Xah Lee's Unixism
Anne & Lynn Wheeler
lynn at garlic.com
Fri Sep 3 23:24:46 CEST 2004
Alan Balmer <albalmer at att.net> writes:
> No, because they were *not* manufactured on the launch pad.
> Transportation would be required from any other place - in Utah or
> Even if they were manufactured on the launch pad, there would be more
> than one piece.
i have vague recollection of a picture of saturn v 1st stage being
barged to florida ... having been built someplace in a single assemble
... and not requiring re-assemble in florida with gaskets.
can you imagine it being built in sections that required meeting
overland train transportion restrictions? ... not only would it have
to be section in 40ft long pieces .... but probably each 40ft section
would have to be cut into slivers since it would otherwise have too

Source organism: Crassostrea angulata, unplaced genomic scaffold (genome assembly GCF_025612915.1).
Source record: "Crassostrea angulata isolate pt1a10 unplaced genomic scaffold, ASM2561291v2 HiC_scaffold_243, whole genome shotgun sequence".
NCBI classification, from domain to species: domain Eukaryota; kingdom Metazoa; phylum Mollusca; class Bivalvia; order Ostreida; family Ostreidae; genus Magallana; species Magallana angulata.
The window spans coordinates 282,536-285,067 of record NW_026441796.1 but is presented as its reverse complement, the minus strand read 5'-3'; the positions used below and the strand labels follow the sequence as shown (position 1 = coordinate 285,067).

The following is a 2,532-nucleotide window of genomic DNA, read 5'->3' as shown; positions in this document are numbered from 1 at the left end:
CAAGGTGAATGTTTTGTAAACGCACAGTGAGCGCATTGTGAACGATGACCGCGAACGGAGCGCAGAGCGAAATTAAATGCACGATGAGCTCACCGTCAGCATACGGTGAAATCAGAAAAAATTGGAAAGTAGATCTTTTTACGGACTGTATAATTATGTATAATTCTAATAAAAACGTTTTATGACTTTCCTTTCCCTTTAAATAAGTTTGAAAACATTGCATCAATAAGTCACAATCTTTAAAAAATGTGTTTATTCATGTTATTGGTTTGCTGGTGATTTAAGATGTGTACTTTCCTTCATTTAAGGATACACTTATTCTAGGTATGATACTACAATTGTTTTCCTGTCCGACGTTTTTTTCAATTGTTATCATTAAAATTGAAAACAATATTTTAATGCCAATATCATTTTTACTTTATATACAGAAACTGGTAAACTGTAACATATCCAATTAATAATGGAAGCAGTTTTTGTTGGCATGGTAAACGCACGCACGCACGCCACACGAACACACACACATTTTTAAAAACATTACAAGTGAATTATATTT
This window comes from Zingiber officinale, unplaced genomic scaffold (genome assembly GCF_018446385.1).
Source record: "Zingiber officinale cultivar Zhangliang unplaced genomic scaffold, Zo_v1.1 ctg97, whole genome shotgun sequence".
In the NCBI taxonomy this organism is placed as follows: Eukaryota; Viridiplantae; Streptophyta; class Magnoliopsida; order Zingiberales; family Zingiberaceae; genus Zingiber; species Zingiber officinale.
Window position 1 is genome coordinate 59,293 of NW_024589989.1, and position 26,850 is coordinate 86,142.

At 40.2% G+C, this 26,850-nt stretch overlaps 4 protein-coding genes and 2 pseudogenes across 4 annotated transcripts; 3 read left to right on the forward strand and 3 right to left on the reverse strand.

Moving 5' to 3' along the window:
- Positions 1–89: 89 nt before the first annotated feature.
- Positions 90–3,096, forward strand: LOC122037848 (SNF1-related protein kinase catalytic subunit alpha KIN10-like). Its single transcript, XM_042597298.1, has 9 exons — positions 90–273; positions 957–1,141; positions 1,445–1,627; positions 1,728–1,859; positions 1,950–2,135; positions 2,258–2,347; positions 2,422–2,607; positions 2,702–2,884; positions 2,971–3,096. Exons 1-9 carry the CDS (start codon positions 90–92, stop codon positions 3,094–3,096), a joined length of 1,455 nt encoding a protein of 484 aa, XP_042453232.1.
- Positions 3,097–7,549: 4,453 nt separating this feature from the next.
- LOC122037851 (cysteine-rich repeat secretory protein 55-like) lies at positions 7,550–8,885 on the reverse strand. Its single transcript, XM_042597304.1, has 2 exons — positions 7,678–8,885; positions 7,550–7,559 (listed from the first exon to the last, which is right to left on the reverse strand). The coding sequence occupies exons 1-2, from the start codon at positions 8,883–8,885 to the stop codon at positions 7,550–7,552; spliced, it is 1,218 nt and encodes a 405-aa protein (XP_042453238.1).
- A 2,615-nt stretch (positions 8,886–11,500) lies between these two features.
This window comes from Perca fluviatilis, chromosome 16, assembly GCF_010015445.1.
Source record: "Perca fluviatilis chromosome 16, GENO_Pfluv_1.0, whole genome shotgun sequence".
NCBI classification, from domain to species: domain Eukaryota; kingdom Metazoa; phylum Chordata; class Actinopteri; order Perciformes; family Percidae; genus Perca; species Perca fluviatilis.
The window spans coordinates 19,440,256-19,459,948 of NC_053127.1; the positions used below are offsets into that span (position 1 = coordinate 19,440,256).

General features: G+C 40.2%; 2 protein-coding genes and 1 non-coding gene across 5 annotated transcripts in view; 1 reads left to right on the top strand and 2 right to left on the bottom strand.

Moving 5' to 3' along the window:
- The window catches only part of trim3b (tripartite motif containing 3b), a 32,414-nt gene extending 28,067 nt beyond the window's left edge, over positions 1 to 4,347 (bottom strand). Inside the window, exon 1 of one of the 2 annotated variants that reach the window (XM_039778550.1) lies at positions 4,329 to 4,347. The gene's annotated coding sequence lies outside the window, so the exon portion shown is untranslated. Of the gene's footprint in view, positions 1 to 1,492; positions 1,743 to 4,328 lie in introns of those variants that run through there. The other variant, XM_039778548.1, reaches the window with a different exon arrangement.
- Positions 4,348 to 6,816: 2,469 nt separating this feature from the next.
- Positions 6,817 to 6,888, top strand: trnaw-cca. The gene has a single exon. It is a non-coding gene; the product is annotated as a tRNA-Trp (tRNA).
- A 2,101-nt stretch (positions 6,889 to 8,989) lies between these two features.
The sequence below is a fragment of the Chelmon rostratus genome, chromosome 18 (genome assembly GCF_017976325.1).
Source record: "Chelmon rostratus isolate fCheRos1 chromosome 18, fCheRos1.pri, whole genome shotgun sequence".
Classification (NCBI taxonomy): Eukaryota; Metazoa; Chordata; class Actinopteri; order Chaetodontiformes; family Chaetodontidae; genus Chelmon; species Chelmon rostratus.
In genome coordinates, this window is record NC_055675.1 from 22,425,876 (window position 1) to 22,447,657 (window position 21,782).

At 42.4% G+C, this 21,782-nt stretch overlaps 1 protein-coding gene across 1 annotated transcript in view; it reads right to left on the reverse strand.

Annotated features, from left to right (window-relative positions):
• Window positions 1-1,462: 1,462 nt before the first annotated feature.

big/wide .... and then assembled with huge amounts of gaskets in
florida ... not only around the circumference but huge amount of
gaskets up and down its length.
lets see what search engine comes up with for saturn v 1st stage
reference ... aha ... it turns out that wikipedia is your friend
is 138ft ... about the same length as the assembled shuttle booster
rocket ... but 33ft in diameter. can you imagine the saturn v first
stage being built someplace in 40ft sections .... as well as down
its length 40ft long section down the length ... sort of like a pie
... say 8ths ... what is the straight line between the end points for
1/8th arc of a 33ft diamter circle ...
the circumference is a little over 103ft so 1/8th of that is about
13ft arc ... which would make the straight line for the end-points of
the arc about 12ft .... which might just about fit overland train
transportion restrictions. so saturn v first stage could be
manufactored in 32 sections ... transported to florida by train and
re-assembled with gaskets.
saturn v second stage
doesn't give the dimensions ... picture seems to imply about the same
circumference but not as long.
saturn v third stage
Anne & Lynn Wheeler | http://www.garlic.com/~lynn/
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